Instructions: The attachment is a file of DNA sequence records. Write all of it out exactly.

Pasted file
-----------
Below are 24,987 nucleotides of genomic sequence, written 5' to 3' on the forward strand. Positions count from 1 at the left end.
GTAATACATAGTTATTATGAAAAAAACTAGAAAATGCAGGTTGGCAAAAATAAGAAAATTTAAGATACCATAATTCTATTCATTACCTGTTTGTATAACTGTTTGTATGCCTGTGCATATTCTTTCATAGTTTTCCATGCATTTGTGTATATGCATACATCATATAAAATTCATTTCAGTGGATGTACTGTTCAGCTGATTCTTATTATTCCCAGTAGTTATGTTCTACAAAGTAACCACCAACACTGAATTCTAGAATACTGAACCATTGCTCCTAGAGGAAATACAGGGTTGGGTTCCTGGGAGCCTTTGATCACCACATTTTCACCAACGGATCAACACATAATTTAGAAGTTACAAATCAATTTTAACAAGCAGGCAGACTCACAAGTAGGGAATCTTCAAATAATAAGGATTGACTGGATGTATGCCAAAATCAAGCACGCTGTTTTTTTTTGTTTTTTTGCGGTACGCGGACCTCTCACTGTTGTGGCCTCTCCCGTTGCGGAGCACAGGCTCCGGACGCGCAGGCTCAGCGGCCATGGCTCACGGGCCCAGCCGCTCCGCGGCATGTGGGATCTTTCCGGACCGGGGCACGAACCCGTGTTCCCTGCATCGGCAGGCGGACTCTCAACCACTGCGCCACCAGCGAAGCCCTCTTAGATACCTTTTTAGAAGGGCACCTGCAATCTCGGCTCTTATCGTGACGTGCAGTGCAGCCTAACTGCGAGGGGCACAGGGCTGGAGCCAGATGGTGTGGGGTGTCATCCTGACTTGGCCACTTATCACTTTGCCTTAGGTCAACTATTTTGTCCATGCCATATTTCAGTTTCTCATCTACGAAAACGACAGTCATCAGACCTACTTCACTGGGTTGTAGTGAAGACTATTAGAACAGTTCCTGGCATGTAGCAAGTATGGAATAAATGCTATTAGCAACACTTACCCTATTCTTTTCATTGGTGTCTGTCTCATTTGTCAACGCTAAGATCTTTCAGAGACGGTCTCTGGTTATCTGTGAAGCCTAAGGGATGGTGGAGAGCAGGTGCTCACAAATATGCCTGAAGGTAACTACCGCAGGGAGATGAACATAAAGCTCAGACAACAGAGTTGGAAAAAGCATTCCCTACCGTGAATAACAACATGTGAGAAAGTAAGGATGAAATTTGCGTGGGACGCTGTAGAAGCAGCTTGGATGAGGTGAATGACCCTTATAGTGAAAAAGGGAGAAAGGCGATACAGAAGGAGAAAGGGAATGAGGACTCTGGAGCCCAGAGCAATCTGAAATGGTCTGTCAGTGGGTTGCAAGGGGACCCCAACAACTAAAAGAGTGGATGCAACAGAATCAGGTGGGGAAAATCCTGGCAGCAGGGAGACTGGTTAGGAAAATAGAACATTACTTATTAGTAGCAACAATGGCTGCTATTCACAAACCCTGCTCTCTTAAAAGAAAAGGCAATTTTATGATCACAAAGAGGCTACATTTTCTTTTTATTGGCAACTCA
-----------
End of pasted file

Below are 24,987 nucleotides of genomic sequence, written 5' to 3' on the forward strand. Positions count from 1 at the left end.
GTAATACATAGTTATTATGAAAAAAACTAGAAAATGCAGGTTGGCAAAAATAAGAAAATTTAAGATACCATAATTCTATTCATTACCTGTTTGTATAACTGTTTGTATGCCTGTGCATATTCTTTCATAGTTTTCCATGCATTTGTGTATATGCATACATCATATAAAATTCATTTCAGTGGATGTACTGTTCAGCTGATTCTTATTATTCCCAGTAGTTATGTTCTACAAAGTAACCACCAACACTGAATTCTAGAATACTGAACCATTGCTCCTAGAGGAAATACAGGGTTGGGTTCCTGGGAGCCTTTGATCACCACATTTTCACCAACGGATCAACACATAATTTAGAAGTTACAAATCAATTTTAACAAGCAGGCAGACTCACAAGTAGGGAATCTTCAAATAATAAGGATTGACTGGATGTATGCCAAAATCAAGCACGCTGTTTTTTTTTGTTTTTTTGCGGTACGCGGACCTCTCACTGTTGTGGCCTCTCCCGTTGCGGAGCACAGGCTCCGGACGCGCAGGCTCAGCGGCCATGGCTCACGGGCCCAGCCGCTCCGCGGCATGTGGGATCTTTCCGGACCGGGGCACGAACCCGTGTTCCCTGCATCGGCAGGCGGACTCTCAACCACTGCGCCACCAGCGAAGCCCTCTTAGATACCTTTTTAGAAGGGCACCTGCAATCTCGGCTCTTATCGTGACGTGCAGTGCAGCCTAACTGCGAGGGGCACAGGGCTGGAGCCAGATGGTGTGGGGTGTCATCCTGACTTGGCCACTTATCACTTTGCCTTAGGTCAACTATTTTGTCCATGCCATATTTCAGTTTCTCATCTACGAAAACGACAGTCATCAGACCTACTTCACTGGGTTGTAGTGAAGACTATTAGAACAGTTCCTGGCATGTAGCAAGTATGGAATAAATGCTATTAGCAACACTTACCCTATTCTTTTCATTGGTGTCTGTCTCATTTGTCAACGCTAAGATCTTTCAGAGACGGTCTCTGGTTATCTGTGAAGCCTAAGGGATGGTGGAGAGCAGGTGCTCACAAATATGCCTGAAGGTAACTACCGCAGGGAGATGAACATAAAGCTCAGACAACAGAGTTGGAAAAAGCATTCCCTACCGTGAATAACAACATGTGAGAAAGTAAGGATGAAATTTGCGTGGGACGCTGTAGAAGCAGCTTGGATGAGGTGAATGACCCTTATAGTGAAAAAGGGAGAAAGGCGATACAGAAGGAGAAAGGGAATGAGGACTCTGGAGCCCAGAGCAATCTGAAATGGTCTGTCAGTGGGTTGCAAGGGGACCCCAACAACTAAAAGAGTGGATGCAACAGAATCAGGTGGGGAAAATCCTGGCAGCAGGGAGACTGGTTAGGAAAATAGAACATTACTTATTAGTAGCAACAATGGCTGCTATTCACAAACCCTGCTCTCTTAAAAGAAAAGGCAATTTTATGATCACAAAGAGGCTACATTTTCTTTTTATTGGCAACTCA